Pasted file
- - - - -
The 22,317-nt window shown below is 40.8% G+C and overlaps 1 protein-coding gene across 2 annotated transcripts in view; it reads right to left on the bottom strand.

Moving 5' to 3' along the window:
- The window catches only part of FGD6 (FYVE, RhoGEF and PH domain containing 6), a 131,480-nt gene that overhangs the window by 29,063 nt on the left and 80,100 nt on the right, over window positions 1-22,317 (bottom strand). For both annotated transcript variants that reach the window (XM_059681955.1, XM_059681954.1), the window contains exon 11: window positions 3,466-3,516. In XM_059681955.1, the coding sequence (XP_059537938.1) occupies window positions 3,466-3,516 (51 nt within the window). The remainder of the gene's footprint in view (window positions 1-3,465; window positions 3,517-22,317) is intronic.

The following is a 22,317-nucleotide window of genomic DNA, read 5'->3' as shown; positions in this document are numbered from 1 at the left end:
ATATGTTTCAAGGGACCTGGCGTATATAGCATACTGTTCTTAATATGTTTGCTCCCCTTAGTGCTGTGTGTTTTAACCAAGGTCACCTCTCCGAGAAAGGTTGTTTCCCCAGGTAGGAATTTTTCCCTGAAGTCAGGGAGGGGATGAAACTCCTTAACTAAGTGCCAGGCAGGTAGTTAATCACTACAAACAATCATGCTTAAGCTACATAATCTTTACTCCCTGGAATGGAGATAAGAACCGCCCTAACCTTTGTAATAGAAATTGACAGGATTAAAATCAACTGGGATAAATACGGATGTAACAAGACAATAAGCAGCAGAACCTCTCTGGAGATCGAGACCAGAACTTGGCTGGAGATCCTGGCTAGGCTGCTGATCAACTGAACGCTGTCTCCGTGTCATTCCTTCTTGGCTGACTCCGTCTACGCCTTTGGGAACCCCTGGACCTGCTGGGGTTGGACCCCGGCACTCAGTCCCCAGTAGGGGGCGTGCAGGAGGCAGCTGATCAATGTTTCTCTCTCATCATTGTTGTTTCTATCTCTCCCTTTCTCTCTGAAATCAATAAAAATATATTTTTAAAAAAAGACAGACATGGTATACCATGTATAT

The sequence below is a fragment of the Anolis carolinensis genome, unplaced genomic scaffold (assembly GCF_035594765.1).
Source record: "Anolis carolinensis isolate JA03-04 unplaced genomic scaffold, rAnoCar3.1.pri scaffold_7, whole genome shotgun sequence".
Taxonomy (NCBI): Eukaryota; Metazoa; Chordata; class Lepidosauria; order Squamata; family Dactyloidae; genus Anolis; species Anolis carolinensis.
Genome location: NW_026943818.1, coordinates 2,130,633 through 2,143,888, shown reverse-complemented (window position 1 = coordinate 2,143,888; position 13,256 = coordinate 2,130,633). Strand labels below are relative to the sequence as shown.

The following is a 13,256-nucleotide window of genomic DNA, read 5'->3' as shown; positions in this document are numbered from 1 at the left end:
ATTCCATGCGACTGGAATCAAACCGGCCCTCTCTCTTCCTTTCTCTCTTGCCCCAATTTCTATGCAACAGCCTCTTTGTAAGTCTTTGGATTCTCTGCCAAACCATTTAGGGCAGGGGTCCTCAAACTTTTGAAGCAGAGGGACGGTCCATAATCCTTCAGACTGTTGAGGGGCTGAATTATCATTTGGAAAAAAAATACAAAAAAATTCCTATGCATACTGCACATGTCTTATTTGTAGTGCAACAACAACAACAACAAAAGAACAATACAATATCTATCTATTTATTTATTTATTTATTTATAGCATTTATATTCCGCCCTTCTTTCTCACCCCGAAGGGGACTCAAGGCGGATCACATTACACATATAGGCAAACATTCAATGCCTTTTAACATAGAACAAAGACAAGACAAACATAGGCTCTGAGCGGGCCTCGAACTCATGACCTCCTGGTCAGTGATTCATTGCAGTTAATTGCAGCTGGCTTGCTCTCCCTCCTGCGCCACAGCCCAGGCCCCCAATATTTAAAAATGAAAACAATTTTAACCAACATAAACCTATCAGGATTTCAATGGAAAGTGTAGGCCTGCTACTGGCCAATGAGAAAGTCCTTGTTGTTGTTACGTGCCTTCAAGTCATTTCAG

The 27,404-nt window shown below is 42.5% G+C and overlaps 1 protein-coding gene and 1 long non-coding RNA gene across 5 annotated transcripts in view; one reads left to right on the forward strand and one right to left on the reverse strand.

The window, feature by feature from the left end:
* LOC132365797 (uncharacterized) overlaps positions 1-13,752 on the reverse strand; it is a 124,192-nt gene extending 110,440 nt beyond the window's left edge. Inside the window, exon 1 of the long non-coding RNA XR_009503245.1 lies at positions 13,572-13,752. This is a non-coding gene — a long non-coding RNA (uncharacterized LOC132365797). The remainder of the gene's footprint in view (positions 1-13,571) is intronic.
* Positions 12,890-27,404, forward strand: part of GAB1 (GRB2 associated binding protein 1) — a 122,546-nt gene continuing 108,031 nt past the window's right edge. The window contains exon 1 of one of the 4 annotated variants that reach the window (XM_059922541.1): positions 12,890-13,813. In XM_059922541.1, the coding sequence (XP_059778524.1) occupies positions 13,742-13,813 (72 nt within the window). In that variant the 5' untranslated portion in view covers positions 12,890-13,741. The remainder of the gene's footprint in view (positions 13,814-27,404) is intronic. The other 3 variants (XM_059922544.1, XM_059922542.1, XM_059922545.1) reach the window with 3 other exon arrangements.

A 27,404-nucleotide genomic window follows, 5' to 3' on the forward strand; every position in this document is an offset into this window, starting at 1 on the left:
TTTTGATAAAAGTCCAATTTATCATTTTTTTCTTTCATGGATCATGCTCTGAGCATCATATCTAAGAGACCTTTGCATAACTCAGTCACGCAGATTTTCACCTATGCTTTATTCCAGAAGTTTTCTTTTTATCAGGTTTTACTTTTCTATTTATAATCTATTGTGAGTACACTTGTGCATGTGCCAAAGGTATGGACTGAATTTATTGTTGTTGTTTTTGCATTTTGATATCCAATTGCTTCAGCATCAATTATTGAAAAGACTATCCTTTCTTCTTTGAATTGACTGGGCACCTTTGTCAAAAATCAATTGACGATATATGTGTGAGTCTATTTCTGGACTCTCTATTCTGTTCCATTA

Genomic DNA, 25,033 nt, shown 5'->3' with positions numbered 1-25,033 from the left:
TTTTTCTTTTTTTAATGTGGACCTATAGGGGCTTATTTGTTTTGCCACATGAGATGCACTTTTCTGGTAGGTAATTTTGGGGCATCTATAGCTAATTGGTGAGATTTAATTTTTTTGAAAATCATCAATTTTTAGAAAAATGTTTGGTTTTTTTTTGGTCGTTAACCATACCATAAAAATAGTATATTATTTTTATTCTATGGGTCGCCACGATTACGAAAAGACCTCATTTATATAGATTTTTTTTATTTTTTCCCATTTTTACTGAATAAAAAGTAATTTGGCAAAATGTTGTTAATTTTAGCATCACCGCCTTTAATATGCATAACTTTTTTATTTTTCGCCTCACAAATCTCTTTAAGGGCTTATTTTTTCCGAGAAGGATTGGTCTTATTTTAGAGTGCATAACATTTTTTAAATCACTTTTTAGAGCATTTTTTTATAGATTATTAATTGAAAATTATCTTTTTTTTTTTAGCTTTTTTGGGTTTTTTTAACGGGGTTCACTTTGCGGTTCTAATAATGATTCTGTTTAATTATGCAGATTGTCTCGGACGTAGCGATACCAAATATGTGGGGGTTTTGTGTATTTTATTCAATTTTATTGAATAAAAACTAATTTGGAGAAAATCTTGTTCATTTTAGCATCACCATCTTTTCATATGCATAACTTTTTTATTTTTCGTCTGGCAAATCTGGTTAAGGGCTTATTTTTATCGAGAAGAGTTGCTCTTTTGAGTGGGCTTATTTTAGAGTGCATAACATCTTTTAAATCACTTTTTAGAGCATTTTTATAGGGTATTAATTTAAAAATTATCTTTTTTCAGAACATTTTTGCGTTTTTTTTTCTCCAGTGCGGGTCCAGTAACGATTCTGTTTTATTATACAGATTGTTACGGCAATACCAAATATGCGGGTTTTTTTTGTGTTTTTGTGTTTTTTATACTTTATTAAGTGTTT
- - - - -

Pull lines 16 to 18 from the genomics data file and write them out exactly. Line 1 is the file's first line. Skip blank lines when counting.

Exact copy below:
A 27,404-nucleotide genomic window follows, 5' to 3' on the forward strand; every position in this document is an offset into this window, starting at 1 on the left:
TTTTGATAAAAGTCCAATTTATCATTTTTTTCTTTCATGGATCATGCTCTGAGCATCATATCTAAGAGACCTTTGCATAACTCAGTCACGCAGATTTTCACCTATGCTTTATTCCAGAAGTTTTCTTTTTATCAGGTTTTACTTTTCTATTTATAATCTATTGTGAGTACACTTGTGCATGTGCCAAAGGTATGGACTGAATTTATTGTTGTTGTTTTTGCATTTTGATATCCAATTGCTTCAGCATCAATTATTGAAAAGACTATCCTTTCTTCTTTGAATTGACTGGGCACCTTTGTCAAAAATCAATTGACGATATATGTGTGAGTCTATTTCTGGACTCTCTATTCTGTTCCATTA

Genomic DNA, 25,033 nt, shown 5'->3' with positions numbered 1-25,033 from the left: